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Solenopsis globularia littoralis Creighton

Solenopsis globularia littoralis, full face view of a worker (click image to enlarge).
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Solenopsis globularia littoralis, side view of a worker (click image to enlarge).
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Solenopsis globularia littoralis, dorsal view of a worker (click image to enlarge). Notice the greatly enlarged postpetiole (as compared to other similar species).
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The genus Solenopsis includes both the "fire ants", known for their aggressive nature and potent sting, and the minute "thief ants", many of which are lestobiotic subterranaen or arboreal species that are rarely collected. Many species may be polygynous.

Generic level identification of Solenopsis is relatively straight forward, although sizes are greatly variable ranging from approximately 1.0 mm to over 4.0 mm. The genus can be basically characterized by the following: mandible with four teeth (usually), bicarinate clypeus with 0-5 teeth, median part of clypeus with a pair of longitudinal carinae medially or at lateral edges, 10-segmented antennae that terminates in a distinctive 2-segmented club, overall shiny appearance and general lack of or reduced sculpture (when present usually restricted to rugulae or striae on the head, alitrunk, petiole, and postpetiole), lack of propodeal spines or other protuberances on the alitrunk, well developed petiole and postpetiole, and a well developed sting. Workers are either polymorphic (especially in the fire ant group) or monomorphic (especially thief ants). The thief ant group shares these characteristics, but workers are minute (usually under 2.0 mm in total length), usually have minute eyes (usually with only 1-5 ommatidia (rarely more than 18, except for S. globularia in our region), minor funicular segments 2-3 typically wider than long (usually longer than wide in the fire ant group).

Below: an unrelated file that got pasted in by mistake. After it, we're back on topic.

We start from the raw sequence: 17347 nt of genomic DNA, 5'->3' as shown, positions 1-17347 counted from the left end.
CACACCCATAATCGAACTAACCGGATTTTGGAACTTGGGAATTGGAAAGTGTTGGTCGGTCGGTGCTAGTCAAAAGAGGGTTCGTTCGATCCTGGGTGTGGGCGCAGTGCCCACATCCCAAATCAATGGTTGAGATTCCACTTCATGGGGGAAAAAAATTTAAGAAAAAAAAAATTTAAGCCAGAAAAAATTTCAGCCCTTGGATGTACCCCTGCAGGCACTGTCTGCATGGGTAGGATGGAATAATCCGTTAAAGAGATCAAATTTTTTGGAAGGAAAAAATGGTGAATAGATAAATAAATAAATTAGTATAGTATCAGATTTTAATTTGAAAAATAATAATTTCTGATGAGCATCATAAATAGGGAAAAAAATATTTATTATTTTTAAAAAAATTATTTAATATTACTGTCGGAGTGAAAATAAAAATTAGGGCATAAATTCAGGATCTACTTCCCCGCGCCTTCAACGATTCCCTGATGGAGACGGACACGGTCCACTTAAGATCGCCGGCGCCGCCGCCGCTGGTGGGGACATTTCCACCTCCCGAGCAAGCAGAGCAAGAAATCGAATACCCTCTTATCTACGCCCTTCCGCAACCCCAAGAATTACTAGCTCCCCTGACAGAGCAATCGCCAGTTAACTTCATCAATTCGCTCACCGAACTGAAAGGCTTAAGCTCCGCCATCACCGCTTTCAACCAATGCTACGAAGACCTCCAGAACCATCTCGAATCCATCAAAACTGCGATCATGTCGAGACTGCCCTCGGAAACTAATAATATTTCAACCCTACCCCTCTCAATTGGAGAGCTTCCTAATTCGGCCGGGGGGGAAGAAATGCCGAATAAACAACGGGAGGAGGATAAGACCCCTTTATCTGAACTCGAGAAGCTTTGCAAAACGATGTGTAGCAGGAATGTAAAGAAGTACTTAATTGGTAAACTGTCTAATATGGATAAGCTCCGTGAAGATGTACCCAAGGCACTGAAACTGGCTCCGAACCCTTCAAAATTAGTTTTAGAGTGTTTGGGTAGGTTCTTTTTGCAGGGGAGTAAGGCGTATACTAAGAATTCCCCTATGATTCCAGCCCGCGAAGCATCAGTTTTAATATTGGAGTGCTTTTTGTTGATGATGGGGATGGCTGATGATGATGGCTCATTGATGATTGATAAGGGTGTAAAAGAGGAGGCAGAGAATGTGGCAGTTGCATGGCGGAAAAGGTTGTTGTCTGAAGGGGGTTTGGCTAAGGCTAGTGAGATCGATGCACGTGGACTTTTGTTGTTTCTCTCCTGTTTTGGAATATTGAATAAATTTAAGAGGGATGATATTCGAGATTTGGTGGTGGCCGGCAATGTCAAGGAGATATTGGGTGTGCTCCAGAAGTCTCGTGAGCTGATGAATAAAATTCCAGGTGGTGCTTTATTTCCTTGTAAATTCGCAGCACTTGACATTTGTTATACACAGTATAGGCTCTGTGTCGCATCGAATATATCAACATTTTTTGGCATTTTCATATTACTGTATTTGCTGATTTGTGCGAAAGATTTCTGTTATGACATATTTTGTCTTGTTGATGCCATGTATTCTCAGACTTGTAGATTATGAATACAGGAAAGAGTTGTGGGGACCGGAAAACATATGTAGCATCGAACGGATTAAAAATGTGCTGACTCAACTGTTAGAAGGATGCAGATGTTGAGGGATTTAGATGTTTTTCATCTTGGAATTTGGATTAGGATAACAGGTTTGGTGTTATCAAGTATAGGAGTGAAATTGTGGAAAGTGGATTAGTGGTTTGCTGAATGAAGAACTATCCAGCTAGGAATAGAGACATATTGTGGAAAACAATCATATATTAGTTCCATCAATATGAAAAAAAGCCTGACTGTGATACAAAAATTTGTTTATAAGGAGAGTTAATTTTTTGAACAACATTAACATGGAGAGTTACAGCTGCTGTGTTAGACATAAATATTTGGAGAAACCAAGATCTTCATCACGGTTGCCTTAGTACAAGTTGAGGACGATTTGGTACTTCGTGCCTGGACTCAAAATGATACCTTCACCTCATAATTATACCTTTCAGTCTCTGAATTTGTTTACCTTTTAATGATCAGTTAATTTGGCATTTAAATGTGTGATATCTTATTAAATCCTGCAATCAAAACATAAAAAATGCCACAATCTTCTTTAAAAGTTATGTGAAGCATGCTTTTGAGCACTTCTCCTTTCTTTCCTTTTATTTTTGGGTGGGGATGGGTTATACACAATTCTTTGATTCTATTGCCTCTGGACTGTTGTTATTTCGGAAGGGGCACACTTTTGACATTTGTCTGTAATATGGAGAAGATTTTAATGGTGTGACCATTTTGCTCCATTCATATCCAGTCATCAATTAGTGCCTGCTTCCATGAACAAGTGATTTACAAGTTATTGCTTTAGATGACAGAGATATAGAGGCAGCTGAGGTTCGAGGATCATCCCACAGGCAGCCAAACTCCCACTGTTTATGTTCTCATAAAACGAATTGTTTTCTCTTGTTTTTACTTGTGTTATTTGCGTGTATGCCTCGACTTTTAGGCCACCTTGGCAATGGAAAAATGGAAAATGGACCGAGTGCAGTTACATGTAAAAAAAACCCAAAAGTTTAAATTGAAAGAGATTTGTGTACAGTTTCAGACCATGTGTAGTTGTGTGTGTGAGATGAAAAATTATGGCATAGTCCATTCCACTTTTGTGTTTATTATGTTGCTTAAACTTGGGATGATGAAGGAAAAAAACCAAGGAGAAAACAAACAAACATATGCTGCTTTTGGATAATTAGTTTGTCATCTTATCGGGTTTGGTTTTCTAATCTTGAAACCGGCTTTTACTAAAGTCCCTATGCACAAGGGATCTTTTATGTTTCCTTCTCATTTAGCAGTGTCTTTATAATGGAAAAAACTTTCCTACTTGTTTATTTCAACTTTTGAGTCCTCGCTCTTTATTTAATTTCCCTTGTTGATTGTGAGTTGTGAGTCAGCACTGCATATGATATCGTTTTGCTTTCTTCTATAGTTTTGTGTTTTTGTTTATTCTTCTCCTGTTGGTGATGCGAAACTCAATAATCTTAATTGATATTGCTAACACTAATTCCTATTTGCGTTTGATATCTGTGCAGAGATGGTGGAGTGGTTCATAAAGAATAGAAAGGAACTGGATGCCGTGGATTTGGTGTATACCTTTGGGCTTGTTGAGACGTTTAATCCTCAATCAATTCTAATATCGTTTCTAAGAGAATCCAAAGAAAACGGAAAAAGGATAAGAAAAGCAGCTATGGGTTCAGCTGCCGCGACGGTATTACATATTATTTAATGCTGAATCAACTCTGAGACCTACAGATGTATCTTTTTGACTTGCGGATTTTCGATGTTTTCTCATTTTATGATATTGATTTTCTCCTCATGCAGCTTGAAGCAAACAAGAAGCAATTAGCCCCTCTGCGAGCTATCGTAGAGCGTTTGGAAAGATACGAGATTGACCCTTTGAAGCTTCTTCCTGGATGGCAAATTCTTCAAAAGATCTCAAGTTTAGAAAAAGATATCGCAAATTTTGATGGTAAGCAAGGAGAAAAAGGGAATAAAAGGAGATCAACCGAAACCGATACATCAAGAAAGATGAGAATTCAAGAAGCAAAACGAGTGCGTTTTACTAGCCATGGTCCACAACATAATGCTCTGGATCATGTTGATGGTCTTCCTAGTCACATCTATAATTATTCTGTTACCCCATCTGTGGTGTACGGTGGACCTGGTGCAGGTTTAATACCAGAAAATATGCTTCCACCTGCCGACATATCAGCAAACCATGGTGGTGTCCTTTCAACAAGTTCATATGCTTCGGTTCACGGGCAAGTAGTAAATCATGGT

Hybridization is not uncommon among the larger fire ant group, which can make identification of some species difficult. Identification of thief ants is perhaps even more challenging due to their minute size, similar appearance of workers of one species to another, taxonomic problems, and lack of knowledge of all castes.

Biology and Economic Importance


Literature Cited


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